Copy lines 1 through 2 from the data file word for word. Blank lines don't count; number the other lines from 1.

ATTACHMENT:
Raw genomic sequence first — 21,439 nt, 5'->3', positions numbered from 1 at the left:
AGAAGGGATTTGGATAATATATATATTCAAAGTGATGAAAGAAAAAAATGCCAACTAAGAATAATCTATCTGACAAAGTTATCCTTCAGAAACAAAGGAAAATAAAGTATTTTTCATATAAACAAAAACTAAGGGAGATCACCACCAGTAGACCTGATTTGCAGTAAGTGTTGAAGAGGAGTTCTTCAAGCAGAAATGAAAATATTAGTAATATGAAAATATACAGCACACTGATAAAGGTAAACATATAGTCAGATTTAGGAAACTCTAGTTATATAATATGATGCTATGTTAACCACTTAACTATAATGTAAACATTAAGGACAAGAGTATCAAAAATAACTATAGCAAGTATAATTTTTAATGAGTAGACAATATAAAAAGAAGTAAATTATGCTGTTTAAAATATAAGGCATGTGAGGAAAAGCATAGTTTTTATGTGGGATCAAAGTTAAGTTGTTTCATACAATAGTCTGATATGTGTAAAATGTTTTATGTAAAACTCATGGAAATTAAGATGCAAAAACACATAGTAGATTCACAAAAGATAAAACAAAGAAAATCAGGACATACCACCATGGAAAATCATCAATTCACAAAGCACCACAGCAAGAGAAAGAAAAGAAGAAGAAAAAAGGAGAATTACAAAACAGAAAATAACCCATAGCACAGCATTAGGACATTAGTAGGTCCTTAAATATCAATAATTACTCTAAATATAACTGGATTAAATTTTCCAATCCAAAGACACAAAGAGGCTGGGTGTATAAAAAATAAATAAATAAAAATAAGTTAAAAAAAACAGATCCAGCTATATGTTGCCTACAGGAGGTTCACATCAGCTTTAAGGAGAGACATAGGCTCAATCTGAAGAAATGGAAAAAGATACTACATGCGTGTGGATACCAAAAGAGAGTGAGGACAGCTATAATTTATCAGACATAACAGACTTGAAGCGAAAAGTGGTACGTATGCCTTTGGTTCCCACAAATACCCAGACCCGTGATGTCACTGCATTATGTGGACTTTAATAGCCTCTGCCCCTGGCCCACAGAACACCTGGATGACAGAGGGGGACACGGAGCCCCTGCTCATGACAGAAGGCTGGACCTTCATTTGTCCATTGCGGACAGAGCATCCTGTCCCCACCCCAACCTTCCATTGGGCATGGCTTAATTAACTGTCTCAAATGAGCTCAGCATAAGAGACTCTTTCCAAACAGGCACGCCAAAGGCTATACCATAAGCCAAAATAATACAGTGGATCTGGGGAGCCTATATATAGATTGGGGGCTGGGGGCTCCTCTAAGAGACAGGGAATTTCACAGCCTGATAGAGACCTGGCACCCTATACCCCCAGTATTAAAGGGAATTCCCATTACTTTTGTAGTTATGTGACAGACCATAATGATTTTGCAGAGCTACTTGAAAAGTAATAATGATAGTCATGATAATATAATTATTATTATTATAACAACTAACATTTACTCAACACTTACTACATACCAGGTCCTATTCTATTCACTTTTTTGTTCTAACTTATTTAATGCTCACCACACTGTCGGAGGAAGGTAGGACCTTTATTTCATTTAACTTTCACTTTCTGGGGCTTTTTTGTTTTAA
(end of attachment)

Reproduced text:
Raw genomic sequence first — 21,439 nt, 5'->3', positions numbered from 1 at the left:
AGAAGGGATTTGGATAATATATATATTCAAAGTGATGAAAGAAAAAAATGCCAACTAAGAATAATCTATCTGACAAAGTTATCCTTCAGAAACAAAGGAAAATAAAGTATTTTTCATATAAACAAAAACTAAGGGAGATCACCACCAGTAGACCTGATTTGCAGTAAGTGTTGAAGAGGAGTTCTTCAAGCAGAAATGAAAATATTAGTAATATGAAAATATACAGCACACTGATAAAGGTAAACATATAGTCAGATTTAGGAAACTCTAGTTATATAATATGATGCTATGTTAACCACTTAACTATAATGTAAACATTAAGGACAAGAGTATCAAAAATAACTATAGCAAGTATAATTTTTAATGAGTAGACAATATAAAAAGAAGTAAATTATGCTGTTTAAAATATAAGGCATGTGAGGAAAAGCATAGTTTTTATGTGGGATCAAAGTTAAGTTGTTTCATACAATAGTCTGATATGTGTAAAATGTTTTATGTAAAACTCATGGAAATTAAGATGCAAAAACACATAGTAGATTCACAAAAGATAAAACAAAGAAAATCAGGACATACCACCATGGAAAATCATCAATTCACAAAGCACCACAGCAAGAGAAAGAAAAGAAGAAGAAAAAAGGAGAATTACAAAACAGAAAATAACCCATAGCACAGCATTAGGACATTAGTAGGTCCTTAAATATCAATAATTACTCTAAATATAACTGGATTAAATTTTCCAATCCAAAGACACAAAGAGGCTGGGTGTATAAAAAATAAATAAATAAAAATAAGTTAAAAAAAACAGATCCAGCTATATGTTGCCTACAGGAGGTTCACATCAGCTTTAAGGAGAGACATAGGCTCAATCTGAAGAAATGGAAAAAGATACTACATGCGTGTGGATACCAAAAGAGAGTGAGGACAGCTATAATTTATCAGACATAACAGACTTGAAGCGAAAAGTGGTACGTATGCCTTTGGTTCCCACAAATACCCAGACCCGTGATGTCACTGCATTATGTGGACTTTAATAGCCTCTGCCCCTGGCCCACAGAACACCTGGATGACAGAGGGGGACACGGAGCCCCTGCTCATGACAGAAGGCTGGACCTTCATTTGTCCATTGCGGACAGAGCATCCTGTCCCCACCCCAACCTTCCATTGGGCATGGCTTAATTAACTGTCTCAAATGAGCTCAGCATAAGAGACTCTTTCCAAACAGGCACGCCAAAGGCTATACCATAAGCCAAAATAATACAGTGGATCTGGGGAGCCTATATATAGATTGGGGGCTGGGGGCTCCTCTAAGAGACAGGGAATTTCACAGCCTGATAGAGACCTGGCACCCTATACCCCCAGTATTAAAGGGAATTCCCATTACTTTTGTAGTTATGTGACAGACCATAATGATTTTGCAGAGCTACTTGAAAAGTAATAATGATAGTCATGATAATATAATTATTATTATTATAACAACTAACATTTACTCAACACTTACTACATACCAGGTCCTATTCTATTCACTTTTTTGTTCTAACTTATTTAATGCTCACCACACTGTCGGAGGAAGGTAGGACCTTTATTTCATTTAACTTTCACTTTCTGGGGCTTTTTTGTTTTAA